In the other arm of the transept

The central apse

In the choir of the central apse, from 1317

-- Thanks for stopping in.

The Broletto attached to the northern wall of the Duomo. The floor is lower because that was the street level when it was built; subsequent rises in the lake level, caused by Visconti fiddling over by Lecco with the outflow to the river Adda in 1333, required the raising of the street level. The far end of the Broletto houses the Tourist Information Office.

The Palazzo Pretorio was originally connected to the Broletto by a portico that was removed in 1515. The Broletto was partially destroyed by a fire occasioned by downtown wars between the rival Rusconi and Vitani families; during the repairs, the floor of the Broletto was brought to the newer, higher level, but has since been returned to its original state. (The Ghibelline family of Rusca or Rusconi was dominant in 13th century Como, though municipal autonomy was maintained until Milan under Azzone Visconti took over direct control of Como in 1335.)

The Church of San Giacomo from the 11th century was originally longer and reached to the then-Broletto.

The Rusca lords of Como created a citadel within the walled city, in around 1250, called the Castello della Torre Rotonda, by building another wall in the centre city to help in controling the population, and when the Visconti took over in 1335 they extended and further fortified it to embrace the Duomo, Broletto, Pretorio, and San Giacomo church northward to include the militarized port area. The remains of those intra-city fortifications were removed in 1811.

The Cathedral, Broletto, and its Civic Tower

The nearby Bishop's Palace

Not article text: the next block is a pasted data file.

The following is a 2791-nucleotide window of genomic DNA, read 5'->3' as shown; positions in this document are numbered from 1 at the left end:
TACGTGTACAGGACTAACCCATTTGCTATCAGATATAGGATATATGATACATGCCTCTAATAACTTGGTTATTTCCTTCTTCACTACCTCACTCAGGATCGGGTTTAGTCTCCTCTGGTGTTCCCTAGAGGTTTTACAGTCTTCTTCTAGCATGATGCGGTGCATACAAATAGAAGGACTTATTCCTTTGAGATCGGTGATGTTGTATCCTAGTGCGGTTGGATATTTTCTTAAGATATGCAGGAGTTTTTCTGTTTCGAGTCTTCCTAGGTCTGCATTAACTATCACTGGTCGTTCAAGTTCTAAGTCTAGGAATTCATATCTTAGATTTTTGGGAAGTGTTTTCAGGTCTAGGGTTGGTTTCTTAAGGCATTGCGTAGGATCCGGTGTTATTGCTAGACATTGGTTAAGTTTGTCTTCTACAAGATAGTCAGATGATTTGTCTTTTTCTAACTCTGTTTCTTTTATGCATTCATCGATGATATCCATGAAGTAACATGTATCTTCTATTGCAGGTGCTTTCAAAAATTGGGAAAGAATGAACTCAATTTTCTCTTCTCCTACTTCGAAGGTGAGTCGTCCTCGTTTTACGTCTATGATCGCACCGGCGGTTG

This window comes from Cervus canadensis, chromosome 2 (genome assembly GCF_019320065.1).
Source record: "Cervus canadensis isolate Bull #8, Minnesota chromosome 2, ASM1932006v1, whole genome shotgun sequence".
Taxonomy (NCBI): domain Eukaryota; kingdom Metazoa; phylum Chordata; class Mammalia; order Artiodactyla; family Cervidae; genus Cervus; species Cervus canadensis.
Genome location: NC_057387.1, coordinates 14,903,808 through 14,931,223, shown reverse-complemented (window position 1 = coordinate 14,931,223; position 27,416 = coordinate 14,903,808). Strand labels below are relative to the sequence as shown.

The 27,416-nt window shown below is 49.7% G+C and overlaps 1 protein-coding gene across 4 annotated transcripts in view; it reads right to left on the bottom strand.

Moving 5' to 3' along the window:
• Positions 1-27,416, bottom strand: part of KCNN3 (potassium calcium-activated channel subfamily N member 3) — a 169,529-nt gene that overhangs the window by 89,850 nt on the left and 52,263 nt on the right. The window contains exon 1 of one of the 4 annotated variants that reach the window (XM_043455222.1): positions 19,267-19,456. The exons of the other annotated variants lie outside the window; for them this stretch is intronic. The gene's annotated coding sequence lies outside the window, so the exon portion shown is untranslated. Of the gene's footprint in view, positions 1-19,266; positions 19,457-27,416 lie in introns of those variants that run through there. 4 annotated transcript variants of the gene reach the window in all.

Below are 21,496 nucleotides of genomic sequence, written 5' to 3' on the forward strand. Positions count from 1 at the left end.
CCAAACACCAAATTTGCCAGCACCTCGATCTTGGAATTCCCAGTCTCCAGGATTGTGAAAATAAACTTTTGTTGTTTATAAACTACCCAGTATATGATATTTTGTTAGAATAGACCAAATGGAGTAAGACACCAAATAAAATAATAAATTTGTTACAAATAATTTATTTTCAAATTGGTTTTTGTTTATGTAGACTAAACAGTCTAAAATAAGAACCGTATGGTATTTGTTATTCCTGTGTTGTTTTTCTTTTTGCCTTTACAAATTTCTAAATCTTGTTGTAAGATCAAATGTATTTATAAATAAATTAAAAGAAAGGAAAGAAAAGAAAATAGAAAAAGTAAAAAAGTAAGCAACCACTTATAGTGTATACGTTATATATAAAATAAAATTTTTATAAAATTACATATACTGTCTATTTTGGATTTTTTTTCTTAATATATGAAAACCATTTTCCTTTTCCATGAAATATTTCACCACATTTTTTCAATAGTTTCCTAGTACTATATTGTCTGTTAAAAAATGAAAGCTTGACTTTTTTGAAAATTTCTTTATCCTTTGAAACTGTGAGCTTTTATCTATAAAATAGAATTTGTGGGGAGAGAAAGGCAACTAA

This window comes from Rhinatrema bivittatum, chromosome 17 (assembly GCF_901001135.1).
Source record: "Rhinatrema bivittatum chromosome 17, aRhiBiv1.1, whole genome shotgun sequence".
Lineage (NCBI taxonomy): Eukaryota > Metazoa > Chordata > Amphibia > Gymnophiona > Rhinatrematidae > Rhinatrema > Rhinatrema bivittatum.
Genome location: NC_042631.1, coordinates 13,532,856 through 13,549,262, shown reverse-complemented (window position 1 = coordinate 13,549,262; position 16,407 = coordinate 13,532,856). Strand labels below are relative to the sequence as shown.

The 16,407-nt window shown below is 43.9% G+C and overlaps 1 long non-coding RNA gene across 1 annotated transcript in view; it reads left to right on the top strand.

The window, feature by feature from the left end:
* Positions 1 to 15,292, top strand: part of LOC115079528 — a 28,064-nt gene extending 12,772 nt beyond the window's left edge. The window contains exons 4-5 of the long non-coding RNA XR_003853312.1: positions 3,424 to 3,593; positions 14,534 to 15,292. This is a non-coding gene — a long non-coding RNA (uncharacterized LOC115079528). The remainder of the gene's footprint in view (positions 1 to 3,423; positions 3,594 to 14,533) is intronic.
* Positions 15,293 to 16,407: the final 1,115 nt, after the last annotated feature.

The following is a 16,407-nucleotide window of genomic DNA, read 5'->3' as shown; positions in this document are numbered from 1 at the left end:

To the Lago di Como, looking north leading towards the historically strategic Ticino valleys

The Piazza Cavour, looking 120m diagonally across it.

Lake Como and the Alpine foothills

The funicular up to Brunate

Across the port, that's the the Tempio Voltiano, completed in 1927 to mark the centenary of the death of Como's own Alessandro Volta (1745-1827), inventor of the volt. And of the electrical battery. And he discovered methane.

The Arrow of the Valleys coming back from a run up the lake

We're looking for a small and unassuming restaurant -- this is the Piazza Alessandro Volta, and that's his statue on the right.

After the French occupation following the Battle of Marignano (1515) in the Wars of the League of Cambrai, the Spanish regained Como in 1521 and sacked the city, and in 1527 destroyed the historic fortification of the Baradello Castle on the hilltop just above Como's southwest corner.

Mr Volta

Having found our little trattoria, presently we're looking for the pinacoteca.

Como street scene


An elegant archway into the courtyard

A basic archway into the courtyard

A tight squeeze

Behold, the Pinacoteca Civica in the Palazzo Volpi from the 17th century, with a strong medieval and Renaissance collection of mostly local art, but with upper floors continuing to modern times.

A good start to our visit

A comfortable and well laid-out gallery, with panel explanations only in Italian but with info sheets in English for most of the rooms.

Lombard, betcha.